Saturday, April 2, 2016

Fairview Addition has a House: It's a Foursquare!

The redevelopment at the former Fairview site is on the short-list for the most important project in Salem. And while the development in Pringle Creek Community is in some ways "greener" and more deeply committed to sustainability than what was proposed for Fairview Addition, in one important way the development at Fairview Addition is more interesting.*

Fairview Addition is less autoist and is more walkable.

The first house at Fairview Addition is going up, and you can already tell a lot about the direction for basic mobility and for the pleasures of walking in the built environment.

From Pringle Creek Road at the intersection with the new Strong Road, there's an old oak that looks like they're trying to preserve it as a great way to mark the corner. (Hopefully the soil scraping for the sidewalk did not go too close to the root system!)

And you can see the house in the distance.

Foursquare Style - The Houses of Grant Neighborhood
It is a revival of a recognizable type, a "foursquare." According to the survey of housing types in the Grant Neighborhood that was completed recently, it was a customary form in Salem from about 1890 to 1915, when the Bungalow/Craftsman influence started to prevail.

This example is quite large. It is broader than typical examples from Grant, and has a third story with the dormers. (The Paulus House on Church Street has a similar mass and form, however, so it's not out of scale.)

And look at the front porch and its shorter set-back from the sidewalk and street. That's a sociable front door!

Big Foursquare with wide multi-use path along New Strong Road
One of the design elements here and on other parts of the Fairview project is an extra-wide sidewalk, a multi-use path, on the principal roads. Below, from a year ago, you can see the MUP treatment on Lindburg Road and on New Strong Road at their intersection with Reed Road.

At Reed Road, Lindberg (top) and
New Strong Road (bottom) both have an MUP
The treatment across different developments is not consistent. Sometimes the wider MUP is paired with a regular width sidewalk on the other side of the street, but sometimes it is not.

The MUP works well when there is little walking and biking activity, but it will be something to watch as the projects are built out, and user densities increase.

In any case, at Fairview Addition there is already a set of sidewalks also in place, and so there will be multiple choices for walking.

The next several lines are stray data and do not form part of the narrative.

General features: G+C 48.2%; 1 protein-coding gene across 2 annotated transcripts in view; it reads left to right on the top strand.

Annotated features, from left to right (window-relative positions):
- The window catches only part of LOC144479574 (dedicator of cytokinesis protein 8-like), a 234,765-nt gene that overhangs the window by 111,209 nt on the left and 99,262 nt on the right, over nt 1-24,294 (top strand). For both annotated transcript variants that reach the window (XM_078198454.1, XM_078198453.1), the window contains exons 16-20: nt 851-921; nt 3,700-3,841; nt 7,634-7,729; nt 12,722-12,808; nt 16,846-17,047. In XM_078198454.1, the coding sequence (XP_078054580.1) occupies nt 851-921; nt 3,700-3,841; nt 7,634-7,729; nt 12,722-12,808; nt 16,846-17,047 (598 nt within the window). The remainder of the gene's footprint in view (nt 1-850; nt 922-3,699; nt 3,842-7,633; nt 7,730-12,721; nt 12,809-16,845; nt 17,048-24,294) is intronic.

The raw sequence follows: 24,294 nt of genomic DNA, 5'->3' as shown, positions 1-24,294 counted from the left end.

A semi-detached garage is in back with bonus space on top
But there's more. The garage is in back, off of an alley. Maybe the most important feature of Fairview Addition is the reversion to early 20th century patterns of alley access. Porches and the prospects of walking address the front, and car access and storage take place in back. That's an important inversion on the values from our mid- and late-20th century autoism.

Above the garage is also some "bonus" space. I was hoping it might be a granny flat, but the plan - the "Emery" I believe - identifies it only as "bonus." (In total, not including the bonus, it has 4 bedrooms and 3 or 4 baths for 3500 square feet. It's a big house, and the side elevation shows how the garage does alter and reduce its total harmony.)

Back on Pringle Creek Road, the autoism returns with a vengeance.

Leslie Middle School is right here! - but we still post 40mph
and require a wide road with a center turn pocket
(The foursquare is immediately to the left of the bus)
Holy crap. Immediately adjacent to Leslie Middle School, the road is three lanes wide and posted for 40mph.
The design and posting also probably means that the 85th percentile speed is somewhat higher than 40mph, so at least 15% of drivers are likely going faster than 40mph.

When a driver going 40mph or more strikes a person on foot or on bike, that person is almost certain to die.

If we want safer roads and streets, we will have to be willing to tame our roads like this.


The sun was a good reason to check in on the Minto Bridge this week.

Thursday, March 31st - about noon; the river at about 10.5 feet

Inset, the river at about 19 feet on December 17th
Main photo, the river at about 25 feet on the 19th
Never take the sunshine for granted!

With trees beginning to leaf out with the young, green glow, make sure you get out to enjoy the sun this weekend.

* There's a sense in which the two developments might be competing, but on the whole it's a good thing because it gives buyers more choice and it shows the viability of the whole redevelopment concept. The total effect should be additive, not zero-sum.

1 comment:

Anonymous said...

The house is on the Tour of Homes. But it's not cheap! It's listed for $599,900.

Curiously, the Tour of Homes rendering shows a huge front yard and setback, as well as a side yard with trees, both much bigger than the actual front and side yards and setbacks.